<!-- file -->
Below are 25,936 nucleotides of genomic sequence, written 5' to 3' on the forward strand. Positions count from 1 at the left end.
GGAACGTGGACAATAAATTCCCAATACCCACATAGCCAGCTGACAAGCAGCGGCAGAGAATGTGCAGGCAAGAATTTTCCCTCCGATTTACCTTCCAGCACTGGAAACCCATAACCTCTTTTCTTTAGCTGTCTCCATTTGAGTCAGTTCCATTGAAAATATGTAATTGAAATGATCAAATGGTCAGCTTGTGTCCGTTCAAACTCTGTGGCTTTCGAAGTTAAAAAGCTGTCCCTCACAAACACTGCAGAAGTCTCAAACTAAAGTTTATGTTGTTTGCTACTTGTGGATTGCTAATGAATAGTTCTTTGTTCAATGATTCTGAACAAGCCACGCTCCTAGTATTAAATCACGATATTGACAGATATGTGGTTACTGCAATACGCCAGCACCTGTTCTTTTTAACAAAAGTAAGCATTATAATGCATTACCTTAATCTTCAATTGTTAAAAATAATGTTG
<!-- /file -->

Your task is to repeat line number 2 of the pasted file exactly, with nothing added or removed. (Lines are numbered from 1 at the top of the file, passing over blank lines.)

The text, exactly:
GGAACGTGGACAATAAATTCCCAATACCCACATAGCCAGCTGACAAGCAGCGGCAGAGAATGTGCAGGCAAGAATTTTCCCTCCGATTTACCTTCCAGCACTGGAAACCCATAACCTCTTTTCTTTAGCTGTCTCCATTTGAGTCAGTTCCATTGAAAATATGTAATTGAAATGATCAAATGGTCAGCTTGTGTCCGTTCAAACTCTGTGGCTTTCGAAGTTAAAAAGCTGTCCCTCACAAACACTGCAGAAGTCTCAAACTAAAGTTTATGTTGTTTGCTACTTGTGGATTGCTAATGAATAGTTCTTTGTTCAATGATTCTGAACAAGCCACGCTCCTAGTATTAAATCACGATATTGACAGATATGTGGTTACTGCAATACGCCAGCACCTGTTCTTTTTAACAAAAGTAAGCATTATAATGCATTACCTTAATCTTCAATTGTTAAAAATAATGTTG